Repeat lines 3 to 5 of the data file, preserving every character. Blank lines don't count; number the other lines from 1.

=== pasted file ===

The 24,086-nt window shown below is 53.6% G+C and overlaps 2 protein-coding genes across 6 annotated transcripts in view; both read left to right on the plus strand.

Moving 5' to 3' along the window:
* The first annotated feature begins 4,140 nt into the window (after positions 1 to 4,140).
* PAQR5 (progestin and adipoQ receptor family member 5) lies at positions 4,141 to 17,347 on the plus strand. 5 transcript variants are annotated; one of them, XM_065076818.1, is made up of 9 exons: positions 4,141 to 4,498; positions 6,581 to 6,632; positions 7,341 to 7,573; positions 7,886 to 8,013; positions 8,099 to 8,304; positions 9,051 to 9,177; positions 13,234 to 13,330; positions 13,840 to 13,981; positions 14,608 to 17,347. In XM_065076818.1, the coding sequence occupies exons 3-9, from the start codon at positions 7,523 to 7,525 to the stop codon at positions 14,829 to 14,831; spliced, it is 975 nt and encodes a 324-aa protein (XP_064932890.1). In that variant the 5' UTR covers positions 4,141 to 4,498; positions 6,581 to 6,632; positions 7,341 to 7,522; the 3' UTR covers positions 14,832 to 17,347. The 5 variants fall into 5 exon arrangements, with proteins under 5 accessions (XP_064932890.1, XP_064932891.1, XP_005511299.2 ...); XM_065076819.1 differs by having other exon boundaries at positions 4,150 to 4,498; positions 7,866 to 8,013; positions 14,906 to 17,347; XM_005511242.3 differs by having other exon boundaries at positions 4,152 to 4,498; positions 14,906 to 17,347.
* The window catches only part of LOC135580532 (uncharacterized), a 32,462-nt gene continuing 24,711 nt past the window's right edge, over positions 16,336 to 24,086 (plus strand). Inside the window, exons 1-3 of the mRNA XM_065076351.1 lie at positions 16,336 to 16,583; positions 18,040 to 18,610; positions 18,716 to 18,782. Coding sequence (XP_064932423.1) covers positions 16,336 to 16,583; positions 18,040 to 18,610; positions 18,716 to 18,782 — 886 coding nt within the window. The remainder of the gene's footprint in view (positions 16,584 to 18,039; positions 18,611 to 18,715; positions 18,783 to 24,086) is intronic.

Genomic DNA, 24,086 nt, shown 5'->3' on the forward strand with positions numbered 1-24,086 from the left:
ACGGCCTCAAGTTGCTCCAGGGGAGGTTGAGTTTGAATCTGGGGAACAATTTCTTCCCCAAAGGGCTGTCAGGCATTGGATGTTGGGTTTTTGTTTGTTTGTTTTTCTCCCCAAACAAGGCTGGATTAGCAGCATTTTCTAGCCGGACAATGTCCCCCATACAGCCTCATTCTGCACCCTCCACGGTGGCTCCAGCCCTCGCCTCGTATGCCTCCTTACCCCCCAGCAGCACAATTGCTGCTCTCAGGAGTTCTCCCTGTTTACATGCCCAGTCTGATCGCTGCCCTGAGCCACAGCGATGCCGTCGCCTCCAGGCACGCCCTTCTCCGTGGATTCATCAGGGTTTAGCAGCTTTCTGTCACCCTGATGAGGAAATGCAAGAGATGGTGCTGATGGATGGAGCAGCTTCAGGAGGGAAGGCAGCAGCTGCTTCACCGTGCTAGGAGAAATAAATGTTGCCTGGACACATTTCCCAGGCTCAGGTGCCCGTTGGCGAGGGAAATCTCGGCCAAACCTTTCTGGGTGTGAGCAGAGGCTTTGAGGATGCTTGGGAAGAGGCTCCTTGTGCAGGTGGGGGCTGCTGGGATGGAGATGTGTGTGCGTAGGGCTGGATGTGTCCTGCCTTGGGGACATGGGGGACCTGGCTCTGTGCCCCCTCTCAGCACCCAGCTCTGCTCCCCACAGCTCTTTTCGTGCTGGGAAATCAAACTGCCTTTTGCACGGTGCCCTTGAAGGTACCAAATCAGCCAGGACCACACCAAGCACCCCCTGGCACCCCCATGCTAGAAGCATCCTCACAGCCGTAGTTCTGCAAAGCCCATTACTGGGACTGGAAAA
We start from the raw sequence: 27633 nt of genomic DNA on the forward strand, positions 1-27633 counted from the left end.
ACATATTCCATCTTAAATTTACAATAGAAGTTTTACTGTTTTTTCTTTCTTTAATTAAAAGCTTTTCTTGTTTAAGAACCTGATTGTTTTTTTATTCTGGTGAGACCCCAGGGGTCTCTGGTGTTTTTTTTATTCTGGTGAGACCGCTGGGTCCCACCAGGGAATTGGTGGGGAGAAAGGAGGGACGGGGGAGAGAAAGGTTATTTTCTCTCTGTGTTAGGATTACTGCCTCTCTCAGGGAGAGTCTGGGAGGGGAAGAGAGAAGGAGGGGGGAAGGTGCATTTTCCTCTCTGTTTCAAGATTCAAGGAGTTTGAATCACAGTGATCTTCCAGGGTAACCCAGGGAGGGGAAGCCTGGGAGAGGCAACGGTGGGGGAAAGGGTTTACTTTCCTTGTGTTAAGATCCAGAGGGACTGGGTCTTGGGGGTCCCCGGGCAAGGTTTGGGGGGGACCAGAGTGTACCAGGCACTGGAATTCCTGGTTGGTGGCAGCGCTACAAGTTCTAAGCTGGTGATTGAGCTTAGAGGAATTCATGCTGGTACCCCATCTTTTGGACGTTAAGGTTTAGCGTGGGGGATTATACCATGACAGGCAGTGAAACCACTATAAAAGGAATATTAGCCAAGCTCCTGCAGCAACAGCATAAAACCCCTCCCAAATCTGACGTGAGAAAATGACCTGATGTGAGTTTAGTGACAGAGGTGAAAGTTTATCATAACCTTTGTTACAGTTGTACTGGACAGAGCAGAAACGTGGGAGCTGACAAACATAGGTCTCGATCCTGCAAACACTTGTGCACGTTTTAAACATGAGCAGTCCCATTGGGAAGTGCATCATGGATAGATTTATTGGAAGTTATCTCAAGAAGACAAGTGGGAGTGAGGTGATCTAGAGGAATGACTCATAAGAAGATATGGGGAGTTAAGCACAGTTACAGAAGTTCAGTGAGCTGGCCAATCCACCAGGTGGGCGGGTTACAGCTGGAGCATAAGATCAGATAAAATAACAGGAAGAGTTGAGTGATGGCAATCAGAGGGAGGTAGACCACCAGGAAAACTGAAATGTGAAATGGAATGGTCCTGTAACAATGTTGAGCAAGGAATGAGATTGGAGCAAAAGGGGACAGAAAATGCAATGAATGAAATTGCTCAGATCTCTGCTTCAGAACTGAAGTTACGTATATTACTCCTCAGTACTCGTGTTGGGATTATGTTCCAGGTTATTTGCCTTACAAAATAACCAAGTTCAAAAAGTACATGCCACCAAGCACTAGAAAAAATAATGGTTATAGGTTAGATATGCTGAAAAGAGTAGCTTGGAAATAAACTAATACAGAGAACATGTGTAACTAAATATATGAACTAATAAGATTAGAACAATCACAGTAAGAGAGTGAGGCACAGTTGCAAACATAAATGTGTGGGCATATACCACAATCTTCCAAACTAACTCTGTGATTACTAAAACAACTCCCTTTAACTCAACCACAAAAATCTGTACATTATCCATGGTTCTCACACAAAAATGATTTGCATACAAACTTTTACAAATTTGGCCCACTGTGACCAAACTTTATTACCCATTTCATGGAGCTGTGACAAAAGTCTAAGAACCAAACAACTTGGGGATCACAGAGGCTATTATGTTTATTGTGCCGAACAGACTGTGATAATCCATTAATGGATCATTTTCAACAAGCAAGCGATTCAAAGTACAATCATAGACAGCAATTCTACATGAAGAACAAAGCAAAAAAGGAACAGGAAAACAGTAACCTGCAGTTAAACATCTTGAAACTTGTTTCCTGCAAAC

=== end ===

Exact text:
* The first annotated feature begins 4,140 nt into the window (after positions 1 to 4,140).
* PAQR5 (progestin and adipoQ receptor family member 5) lies at positions 4,141 to 17,347 on the plus strand. 5 transcript variants are annotated; one of them, XM_065076818.1, is made up of 9 exons: positions 4,141 to 4,498; positions 6,581 to 6,632; positions 7,341 to 7,573; positions 7,886 to 8,013; positions 8,099 to 8,304; positions 9,051 to 9,177; positions 13,234 to 13,330; positions 13,840 to 13,981; positions 14,608 to 17,347. In XM_065076818.1, the coding sequence occupies exons 3-9, from the start codon at positions 7,523 to 7,525 to the stop codon at positions 14,829 to 14,831; spliced, it is 975 nt and encodes a 324-aa protein (XP_064932890.1). In that variant the 5' UTR covers positions 4,141 to 4,498; positions 6,581 to 6,632; positions 7,341 to 7,522; the 3' UTR covers positions 14,832 to 17,347. The 5 variants fall into 5 exon arrangements, with proteins under 5 accessions (XP_064932890.1, XP_064932891.1, XP_005511299.2 ...); XM_065076819.1 differs by having other exon boundaries at positions 4,150 to 4,498; positions 7,866 to 8,013; positions 14,906 to 17,347; XM_005511242.3 differs by having other exon boundaries at positions 4,152 to 4,498; positions 14,906 to 17,347.
* The window catches only part of LOC135580532 (uncharacterized), a 32,462-nt gene continuing 24,711 nt past the window's right edge, over positions 16,336 to 24,086 (plus strand). Inside the window, exons 1-3 of the mRNA XM_065076351.1 lie at positions 16,336 to 16,583; positions 18,040 to 18,610; positions 18,716 to 18,782. Coding sequence (XP_064932423.1) covers positions 16,336 to 16,583; positions 18,040 to 18,610; positions 18,716 to 18,782 — 886 coding nt within the window. The remainder of the gene's footprint in view (positions 16,584 to 18,039; positions 18,611 to 18,715; positions 18,783 to 24,086) is intronic.